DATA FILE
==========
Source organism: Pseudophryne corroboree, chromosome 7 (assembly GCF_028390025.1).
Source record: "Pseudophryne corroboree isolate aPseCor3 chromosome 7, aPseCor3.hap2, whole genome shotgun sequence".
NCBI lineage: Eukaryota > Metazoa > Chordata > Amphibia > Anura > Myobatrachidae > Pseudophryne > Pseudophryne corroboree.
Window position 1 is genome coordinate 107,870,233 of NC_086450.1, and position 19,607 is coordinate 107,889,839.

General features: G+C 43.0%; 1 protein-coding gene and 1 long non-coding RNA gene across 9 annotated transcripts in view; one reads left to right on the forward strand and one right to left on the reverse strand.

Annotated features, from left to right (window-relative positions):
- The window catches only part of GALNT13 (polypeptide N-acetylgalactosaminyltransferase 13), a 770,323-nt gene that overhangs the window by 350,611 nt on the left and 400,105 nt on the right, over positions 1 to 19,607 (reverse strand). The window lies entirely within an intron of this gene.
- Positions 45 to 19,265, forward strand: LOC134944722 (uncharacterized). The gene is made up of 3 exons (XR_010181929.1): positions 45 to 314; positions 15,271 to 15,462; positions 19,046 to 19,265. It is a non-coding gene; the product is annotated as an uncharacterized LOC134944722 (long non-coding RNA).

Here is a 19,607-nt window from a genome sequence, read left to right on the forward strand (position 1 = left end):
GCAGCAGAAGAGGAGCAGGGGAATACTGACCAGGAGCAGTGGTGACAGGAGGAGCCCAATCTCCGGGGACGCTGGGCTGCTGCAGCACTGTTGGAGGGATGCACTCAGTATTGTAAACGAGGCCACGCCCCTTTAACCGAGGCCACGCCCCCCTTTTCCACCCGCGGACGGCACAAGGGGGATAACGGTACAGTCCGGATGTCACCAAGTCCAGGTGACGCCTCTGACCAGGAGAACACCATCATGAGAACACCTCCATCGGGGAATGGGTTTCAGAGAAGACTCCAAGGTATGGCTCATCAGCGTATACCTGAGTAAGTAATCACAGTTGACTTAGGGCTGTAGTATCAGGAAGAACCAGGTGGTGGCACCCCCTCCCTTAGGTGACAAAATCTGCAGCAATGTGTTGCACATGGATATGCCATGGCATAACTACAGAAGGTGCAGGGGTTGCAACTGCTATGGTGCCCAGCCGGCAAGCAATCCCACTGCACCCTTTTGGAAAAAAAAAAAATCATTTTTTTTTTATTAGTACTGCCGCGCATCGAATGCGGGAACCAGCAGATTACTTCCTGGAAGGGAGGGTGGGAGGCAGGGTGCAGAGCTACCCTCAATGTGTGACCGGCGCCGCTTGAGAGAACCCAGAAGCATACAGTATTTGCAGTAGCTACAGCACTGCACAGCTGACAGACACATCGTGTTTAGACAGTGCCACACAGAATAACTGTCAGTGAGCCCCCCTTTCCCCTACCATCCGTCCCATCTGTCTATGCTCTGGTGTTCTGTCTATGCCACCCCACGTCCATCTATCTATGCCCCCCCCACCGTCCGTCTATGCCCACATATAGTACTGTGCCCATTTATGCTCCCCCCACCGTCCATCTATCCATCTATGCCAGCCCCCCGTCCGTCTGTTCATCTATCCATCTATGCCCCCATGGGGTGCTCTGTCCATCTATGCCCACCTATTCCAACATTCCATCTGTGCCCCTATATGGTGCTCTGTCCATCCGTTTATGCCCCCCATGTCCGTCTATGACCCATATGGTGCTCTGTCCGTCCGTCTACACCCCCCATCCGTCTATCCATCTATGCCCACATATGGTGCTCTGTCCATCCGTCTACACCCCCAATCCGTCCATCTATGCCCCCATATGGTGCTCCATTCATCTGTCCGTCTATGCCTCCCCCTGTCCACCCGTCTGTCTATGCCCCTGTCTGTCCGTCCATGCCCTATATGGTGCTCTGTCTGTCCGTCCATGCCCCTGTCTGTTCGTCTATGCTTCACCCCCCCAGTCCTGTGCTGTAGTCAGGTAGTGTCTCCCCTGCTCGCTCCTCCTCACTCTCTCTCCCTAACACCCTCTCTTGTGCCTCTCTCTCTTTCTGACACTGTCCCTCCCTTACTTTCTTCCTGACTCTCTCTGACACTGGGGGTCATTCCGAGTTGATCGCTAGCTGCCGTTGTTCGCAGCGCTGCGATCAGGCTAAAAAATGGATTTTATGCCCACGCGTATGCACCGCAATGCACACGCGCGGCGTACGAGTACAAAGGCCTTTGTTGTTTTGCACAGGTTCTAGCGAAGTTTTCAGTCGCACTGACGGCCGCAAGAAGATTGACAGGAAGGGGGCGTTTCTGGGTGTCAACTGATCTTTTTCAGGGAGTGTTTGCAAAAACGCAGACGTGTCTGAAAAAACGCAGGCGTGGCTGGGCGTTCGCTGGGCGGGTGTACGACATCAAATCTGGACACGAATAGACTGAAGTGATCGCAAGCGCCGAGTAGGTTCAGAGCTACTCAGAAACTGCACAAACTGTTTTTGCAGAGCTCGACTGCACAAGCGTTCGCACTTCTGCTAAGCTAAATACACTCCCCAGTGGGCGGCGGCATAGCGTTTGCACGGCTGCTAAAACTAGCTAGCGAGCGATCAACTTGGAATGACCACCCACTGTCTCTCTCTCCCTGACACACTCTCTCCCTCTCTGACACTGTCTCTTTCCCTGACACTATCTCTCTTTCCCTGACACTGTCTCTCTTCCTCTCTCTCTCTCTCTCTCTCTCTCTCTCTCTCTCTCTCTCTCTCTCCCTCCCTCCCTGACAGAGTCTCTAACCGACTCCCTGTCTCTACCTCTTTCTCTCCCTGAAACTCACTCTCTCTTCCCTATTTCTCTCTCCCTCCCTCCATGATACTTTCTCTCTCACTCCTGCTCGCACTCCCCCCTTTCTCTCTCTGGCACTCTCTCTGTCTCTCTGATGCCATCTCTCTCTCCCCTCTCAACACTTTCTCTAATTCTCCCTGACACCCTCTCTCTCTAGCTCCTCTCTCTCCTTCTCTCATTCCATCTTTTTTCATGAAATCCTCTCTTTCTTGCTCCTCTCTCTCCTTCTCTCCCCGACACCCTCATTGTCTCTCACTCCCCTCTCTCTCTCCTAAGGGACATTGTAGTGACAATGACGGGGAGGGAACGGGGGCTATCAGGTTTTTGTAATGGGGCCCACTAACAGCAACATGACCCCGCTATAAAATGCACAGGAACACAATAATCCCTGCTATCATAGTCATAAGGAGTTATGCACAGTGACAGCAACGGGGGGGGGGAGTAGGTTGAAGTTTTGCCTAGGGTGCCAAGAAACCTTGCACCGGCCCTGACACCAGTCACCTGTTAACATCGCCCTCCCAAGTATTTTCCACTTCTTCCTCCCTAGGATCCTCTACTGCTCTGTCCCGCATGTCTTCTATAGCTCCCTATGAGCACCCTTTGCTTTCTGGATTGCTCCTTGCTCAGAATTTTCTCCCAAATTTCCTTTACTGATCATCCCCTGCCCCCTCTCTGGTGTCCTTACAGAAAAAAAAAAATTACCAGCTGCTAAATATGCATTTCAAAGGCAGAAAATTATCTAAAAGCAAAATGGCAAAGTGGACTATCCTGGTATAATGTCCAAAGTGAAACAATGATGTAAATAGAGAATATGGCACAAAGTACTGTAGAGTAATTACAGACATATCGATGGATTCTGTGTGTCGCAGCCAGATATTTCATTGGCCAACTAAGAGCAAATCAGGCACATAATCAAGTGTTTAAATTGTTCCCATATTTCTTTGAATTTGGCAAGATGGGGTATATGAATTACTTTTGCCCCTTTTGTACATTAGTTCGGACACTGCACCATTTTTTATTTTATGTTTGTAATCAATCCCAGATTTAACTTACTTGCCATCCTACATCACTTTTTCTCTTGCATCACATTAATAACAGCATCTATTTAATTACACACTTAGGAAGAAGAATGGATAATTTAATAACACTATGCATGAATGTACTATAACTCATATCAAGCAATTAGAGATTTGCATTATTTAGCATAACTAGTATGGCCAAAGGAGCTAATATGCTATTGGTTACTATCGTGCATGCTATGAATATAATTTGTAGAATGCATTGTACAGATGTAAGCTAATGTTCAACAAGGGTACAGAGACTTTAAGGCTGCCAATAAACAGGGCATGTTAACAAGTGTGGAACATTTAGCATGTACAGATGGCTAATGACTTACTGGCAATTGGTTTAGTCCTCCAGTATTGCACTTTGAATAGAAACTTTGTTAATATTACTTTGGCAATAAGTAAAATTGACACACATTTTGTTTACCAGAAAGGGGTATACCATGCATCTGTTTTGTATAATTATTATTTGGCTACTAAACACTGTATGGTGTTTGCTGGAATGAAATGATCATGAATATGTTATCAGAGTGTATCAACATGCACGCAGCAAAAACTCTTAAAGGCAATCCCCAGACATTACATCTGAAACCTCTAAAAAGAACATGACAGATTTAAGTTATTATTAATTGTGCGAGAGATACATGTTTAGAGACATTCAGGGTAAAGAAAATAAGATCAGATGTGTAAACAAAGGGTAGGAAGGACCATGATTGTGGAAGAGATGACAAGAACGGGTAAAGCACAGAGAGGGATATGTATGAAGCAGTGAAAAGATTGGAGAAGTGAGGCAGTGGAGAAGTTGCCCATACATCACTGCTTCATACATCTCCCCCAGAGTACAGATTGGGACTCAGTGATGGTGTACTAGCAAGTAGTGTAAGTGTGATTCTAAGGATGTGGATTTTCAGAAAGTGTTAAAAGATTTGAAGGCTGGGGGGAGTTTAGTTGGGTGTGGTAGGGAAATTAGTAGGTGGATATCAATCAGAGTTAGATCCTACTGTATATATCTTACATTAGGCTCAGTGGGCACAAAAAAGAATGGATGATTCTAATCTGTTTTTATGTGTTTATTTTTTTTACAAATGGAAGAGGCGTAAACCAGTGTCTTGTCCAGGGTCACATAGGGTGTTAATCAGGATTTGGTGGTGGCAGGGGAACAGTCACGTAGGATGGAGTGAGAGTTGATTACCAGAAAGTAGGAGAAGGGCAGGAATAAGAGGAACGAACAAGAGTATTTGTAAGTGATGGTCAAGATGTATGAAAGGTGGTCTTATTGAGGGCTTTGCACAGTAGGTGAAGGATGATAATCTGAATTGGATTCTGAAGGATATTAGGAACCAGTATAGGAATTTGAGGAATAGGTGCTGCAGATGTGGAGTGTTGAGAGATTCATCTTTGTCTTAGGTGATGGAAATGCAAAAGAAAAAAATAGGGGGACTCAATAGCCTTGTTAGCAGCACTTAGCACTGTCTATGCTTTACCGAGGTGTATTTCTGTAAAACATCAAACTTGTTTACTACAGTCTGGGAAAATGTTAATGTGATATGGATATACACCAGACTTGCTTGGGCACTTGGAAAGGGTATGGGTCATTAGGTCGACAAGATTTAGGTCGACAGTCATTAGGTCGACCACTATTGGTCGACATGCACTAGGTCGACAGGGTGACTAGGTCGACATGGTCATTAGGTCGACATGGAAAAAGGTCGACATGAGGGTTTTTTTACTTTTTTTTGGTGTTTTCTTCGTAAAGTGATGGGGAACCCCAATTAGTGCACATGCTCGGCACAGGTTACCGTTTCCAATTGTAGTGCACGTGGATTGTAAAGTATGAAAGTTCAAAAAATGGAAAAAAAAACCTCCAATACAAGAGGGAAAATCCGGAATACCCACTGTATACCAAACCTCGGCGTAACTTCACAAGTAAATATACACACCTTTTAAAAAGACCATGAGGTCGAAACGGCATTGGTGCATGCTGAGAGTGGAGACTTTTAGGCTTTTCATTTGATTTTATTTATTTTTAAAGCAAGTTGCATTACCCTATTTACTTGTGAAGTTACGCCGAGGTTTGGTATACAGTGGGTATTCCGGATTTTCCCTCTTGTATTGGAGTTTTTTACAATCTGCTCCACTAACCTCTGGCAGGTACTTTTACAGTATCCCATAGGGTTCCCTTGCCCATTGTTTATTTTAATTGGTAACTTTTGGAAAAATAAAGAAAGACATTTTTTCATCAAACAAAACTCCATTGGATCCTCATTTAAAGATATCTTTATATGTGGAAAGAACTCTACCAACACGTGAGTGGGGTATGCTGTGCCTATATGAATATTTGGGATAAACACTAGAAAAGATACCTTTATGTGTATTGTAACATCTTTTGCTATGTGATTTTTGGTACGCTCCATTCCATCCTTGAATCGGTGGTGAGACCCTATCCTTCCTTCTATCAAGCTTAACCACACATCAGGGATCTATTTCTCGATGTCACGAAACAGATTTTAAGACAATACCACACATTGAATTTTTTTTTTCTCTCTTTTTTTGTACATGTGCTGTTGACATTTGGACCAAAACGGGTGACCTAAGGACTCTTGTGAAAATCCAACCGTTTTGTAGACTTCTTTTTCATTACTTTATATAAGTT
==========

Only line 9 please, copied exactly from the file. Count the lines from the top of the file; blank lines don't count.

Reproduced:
Here is a 19,607-nt window from a genome sequence, read left to right on the forward strand (position 1 = left end):